The ability to sort by state or county of residence, sex, age, dual-eligibility for Medicare and Medicaid, and race and ethnicity.

Built-in benchmarking features to investigate disparities within counties and across racial and ethnic groups, and within racial and ethnic groups across counties.

“It’s not enough to improve average health care quality in the U.S.,” said CMS OMH Director Cara James.  “As the CMS Equity Plan lays out, we must identify gaps in quality of care at all levels of the health care system to address disparities. We are excited to share this new tool, which allows us to pinpoint disparities in health care outcomes by population and condition.”

The MMD Tool was developed in collaboration with KPMG LLP and NORC at the University of Chicago as part of the CMS Equity Plan for Improving Quality in Medicare.  The plan provides a framework for advancing health equity by improving the quality of care provided to minority and other underserved Medicare beneficiaries.  MMD Tool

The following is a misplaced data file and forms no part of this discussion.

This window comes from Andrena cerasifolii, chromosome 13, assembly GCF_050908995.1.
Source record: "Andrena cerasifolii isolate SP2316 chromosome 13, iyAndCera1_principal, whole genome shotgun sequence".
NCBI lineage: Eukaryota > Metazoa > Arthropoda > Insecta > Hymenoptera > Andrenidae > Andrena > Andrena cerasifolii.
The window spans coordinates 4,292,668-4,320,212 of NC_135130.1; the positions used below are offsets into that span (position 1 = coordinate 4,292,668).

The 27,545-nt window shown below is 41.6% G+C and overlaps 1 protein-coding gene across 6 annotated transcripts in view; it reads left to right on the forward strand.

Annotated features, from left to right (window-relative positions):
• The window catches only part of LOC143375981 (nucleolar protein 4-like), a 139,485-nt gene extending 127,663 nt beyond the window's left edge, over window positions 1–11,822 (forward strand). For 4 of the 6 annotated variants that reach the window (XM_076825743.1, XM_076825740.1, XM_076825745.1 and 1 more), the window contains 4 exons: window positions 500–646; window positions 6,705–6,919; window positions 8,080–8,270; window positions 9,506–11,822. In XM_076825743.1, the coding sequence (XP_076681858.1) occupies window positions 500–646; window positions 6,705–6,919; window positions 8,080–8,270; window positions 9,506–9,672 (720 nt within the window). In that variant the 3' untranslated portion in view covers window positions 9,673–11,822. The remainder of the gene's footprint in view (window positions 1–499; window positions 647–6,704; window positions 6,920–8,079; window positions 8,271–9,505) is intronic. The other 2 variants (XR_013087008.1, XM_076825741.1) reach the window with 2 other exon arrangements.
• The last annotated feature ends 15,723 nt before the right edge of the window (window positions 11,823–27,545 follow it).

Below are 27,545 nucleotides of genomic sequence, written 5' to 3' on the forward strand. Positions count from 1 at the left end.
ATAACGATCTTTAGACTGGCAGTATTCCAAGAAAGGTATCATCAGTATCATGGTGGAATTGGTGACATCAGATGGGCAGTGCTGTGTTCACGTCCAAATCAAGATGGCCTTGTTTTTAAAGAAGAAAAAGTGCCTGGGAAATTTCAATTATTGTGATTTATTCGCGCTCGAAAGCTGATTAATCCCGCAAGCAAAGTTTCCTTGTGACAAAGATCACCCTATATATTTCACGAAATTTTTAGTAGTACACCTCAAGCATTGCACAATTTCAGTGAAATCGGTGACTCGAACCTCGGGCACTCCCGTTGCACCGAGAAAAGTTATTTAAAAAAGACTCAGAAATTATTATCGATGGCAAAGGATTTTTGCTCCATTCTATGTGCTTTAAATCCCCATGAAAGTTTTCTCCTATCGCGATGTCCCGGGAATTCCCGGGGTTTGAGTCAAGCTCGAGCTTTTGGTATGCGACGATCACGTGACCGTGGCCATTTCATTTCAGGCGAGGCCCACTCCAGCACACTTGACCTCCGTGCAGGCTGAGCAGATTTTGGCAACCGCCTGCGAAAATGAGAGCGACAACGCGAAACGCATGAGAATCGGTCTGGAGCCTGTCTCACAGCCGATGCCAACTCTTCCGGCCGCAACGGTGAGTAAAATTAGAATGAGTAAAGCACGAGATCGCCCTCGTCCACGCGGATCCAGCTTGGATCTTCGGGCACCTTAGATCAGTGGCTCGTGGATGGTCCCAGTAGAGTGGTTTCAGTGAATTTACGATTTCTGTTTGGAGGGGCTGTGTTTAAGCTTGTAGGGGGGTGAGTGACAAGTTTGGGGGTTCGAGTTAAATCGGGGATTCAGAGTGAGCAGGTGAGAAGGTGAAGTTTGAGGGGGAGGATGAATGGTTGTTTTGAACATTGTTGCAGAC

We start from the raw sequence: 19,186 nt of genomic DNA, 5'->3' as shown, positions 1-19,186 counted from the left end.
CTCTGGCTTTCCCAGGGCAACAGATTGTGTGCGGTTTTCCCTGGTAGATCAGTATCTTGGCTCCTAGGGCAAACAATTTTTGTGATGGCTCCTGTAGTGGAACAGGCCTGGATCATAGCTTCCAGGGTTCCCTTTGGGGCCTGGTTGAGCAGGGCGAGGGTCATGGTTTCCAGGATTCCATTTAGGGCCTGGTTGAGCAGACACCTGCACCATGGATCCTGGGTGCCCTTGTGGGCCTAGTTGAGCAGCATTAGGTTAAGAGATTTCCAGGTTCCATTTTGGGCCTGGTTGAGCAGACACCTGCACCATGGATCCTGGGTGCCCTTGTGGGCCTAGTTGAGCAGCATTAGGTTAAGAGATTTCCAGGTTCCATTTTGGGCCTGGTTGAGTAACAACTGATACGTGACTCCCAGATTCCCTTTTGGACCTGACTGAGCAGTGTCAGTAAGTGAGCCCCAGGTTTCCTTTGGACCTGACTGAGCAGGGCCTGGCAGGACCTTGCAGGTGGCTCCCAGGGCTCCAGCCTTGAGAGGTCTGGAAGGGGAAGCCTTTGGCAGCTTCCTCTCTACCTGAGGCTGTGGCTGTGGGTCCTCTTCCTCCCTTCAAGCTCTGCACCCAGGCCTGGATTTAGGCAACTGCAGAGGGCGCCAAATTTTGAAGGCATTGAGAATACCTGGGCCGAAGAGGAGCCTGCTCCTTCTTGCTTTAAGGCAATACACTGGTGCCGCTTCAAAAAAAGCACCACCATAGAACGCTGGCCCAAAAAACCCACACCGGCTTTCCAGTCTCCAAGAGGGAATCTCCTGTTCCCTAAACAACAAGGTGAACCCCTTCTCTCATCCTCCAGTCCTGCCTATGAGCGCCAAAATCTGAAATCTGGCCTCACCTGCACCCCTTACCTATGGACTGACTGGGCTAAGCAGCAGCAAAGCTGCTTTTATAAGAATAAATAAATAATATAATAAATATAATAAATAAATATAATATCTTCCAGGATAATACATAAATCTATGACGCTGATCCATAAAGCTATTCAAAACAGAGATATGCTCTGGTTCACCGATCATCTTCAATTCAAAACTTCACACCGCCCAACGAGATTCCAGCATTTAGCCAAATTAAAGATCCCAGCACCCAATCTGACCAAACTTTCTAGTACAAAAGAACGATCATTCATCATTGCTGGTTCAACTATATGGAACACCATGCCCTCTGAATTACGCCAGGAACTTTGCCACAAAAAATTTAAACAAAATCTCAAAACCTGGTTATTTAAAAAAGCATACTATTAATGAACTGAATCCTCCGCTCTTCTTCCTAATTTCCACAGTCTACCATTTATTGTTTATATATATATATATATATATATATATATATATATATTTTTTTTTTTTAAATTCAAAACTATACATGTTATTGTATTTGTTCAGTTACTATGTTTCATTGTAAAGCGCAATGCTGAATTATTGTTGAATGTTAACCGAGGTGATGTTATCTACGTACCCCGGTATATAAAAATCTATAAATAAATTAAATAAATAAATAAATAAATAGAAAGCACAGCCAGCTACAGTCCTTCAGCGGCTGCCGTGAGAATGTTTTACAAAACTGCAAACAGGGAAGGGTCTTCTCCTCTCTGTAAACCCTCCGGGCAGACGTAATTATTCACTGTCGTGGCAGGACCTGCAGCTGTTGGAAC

Access the MMD tool

MMD Tool Overview

MMD Tool Frequently Asked Questions (FAQ)

Quick Start Guide

MMD Tool Technical Documentation.

Centers for Medicare & Medicaid Services (CMS) Office of Minority Health (OMH) was established as a result of the Patient Protection and Affordable Care Act (ACA) and  works to eliminate health disparities and improve the health of all minority populations, including racial and ethnic minorities, people with disabilities, members of the LGBT community, and rural populations.